By G. Dunkel
While the world’s attention focuses on the conflict in Ukraine that could quickly escalate, living conditions for the working people of Haiti are still festering.
Workers demanding their salaries be tripled have left the streets for the moment. Two out of five Haitians are still “food insecure,” which means they get less to eat than they need. Housing, jobs and health care are scarce. Hospitals and schools are closing. Criminal activity on the streets, particularly kidnapping, intensifies.
Tens of thousands of Haitians with skills and education, who had emigrated to find work in Argentina, Chile and Brazil, face a dilemma. Their work dried up, which drove them to try to cross the border from Mexico to the United States.
Between March 2020 and December 2021, the Department of Homeland Security expelled 13,783 Haitians, who border guards had caught trying to cross. The Haitians were denied their legal right to ask for asylum. Over 6,000 other Haitians, picked up elsewhere in the U.S., have also been instantly deported. (wola.org, Feb. 17)
Many of these 20,000 deportees are families — mothers, fathers, children — put in chains to be put on planes and sent willy-nilly to a Haiti that is in no way ready to receive them, that is in the throes of economic collapse.
Le Nouvelliste, a Haitian daily newspaper, reported March 8 that the DHS has set up an office in Port-au-Prince, Haiti’s capital.
Another stream of migrants coming directly from Haiti are predominantly youth, mainly men who face a future without prospects — even those with an education. The Dominican Republic, which some have tried to reach, has been strengthening its obstacles on the border. The United States is a more likely source of work.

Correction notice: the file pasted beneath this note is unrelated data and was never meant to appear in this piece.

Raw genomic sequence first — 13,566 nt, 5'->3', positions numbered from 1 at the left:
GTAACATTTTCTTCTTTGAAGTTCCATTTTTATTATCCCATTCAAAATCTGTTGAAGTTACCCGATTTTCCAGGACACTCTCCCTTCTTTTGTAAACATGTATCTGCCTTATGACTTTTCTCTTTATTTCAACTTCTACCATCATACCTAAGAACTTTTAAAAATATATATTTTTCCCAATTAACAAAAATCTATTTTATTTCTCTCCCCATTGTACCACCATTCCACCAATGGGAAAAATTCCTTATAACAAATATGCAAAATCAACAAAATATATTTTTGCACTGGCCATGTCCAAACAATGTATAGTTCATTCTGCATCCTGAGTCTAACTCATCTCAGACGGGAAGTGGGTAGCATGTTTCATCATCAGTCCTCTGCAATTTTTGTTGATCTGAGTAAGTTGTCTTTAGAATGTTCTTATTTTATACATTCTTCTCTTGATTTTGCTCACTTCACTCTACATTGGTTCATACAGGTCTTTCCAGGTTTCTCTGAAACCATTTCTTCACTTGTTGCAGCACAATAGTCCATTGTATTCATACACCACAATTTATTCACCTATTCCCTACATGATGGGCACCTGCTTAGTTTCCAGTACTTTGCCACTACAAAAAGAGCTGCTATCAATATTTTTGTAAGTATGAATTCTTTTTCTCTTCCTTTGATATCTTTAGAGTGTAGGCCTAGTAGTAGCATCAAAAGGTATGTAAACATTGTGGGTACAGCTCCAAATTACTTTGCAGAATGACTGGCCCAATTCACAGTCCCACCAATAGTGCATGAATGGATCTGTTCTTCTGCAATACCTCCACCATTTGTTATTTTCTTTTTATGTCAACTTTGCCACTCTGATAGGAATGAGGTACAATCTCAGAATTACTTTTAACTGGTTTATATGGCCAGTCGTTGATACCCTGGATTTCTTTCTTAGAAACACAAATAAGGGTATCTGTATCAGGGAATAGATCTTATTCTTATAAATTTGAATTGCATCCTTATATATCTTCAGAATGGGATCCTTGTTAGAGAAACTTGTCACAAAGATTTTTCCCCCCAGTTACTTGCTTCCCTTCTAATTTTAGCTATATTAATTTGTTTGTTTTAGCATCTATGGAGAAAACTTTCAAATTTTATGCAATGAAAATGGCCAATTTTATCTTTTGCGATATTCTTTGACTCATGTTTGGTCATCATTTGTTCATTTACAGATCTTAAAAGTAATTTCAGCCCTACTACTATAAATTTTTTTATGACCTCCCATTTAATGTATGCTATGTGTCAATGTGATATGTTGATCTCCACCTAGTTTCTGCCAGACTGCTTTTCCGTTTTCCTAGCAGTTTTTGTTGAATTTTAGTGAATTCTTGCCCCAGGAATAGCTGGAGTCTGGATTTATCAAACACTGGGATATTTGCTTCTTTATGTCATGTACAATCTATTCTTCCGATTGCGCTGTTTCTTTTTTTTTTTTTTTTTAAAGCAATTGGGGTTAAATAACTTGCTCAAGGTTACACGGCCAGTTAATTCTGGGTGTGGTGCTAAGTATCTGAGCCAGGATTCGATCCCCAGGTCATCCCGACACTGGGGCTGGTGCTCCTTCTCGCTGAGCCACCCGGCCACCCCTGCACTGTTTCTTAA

A wooden coastal trader capsized in the Florida Keys March 6, with 356 Haitians on board. Some of them managed to swim ashore, where they were captured by the Coast Guard, which by March 11 had sent 200 of the survivors back to Haiti.
This is the fourth large-scale attempt to reach the U.S. by ship in the past four months.
Visits of top level U.S. diplomats
Assistant Secretary of State for Conflict and Stabilization Operations Anne Witkowsky was in Haiti March 7-9, followed by Deputy Assistant Secretary of Defense Daniel Erikson who visited Haiti March 9-11.
While Witkowski met with Haitian Prime Minister Ariel Henry and his coterie, as well as the director of Haiti’s national police, she went to Haiti to keep the lid on, to make sure that there’s no social explosion that would disturb its imperialist interests. Erikson met with leaders of Haiti’s Coast Guard to improve the coordination that they need to stop the flow of Haitian boat people.
Kidnapping, strike at the General Hospital
Crime statistics are inaccurate, with many crimes unreported or undercounted. Kidnapping is common; and from time to time, witnesses note that one or several of the kidnappers wore a police uniform. Press Lakay, a web news service, reported that a dozen kidnappings took place Friday, March 11.
The kidnapping of Dr. Martial Piard from the General Hospital in Port-au-Prince, the biggest hospital in the country serving predominantly disadvantaged neighborhoods, is illustrative. Dr. Piard is a dental surgeon and anesthesiologist, known for using his bicycle to serve the poor. After hospital staff and neighborhood activists blocked roads with burning tires, he was released without a ransom.
His kidnapping took place a few blocks from the Presidential Palace.
Staff at the General Hospital have been on strike, demanding that management pay back-salaries and provide adequate resources for patients. Piard was part of the team providing emergency services during the strike.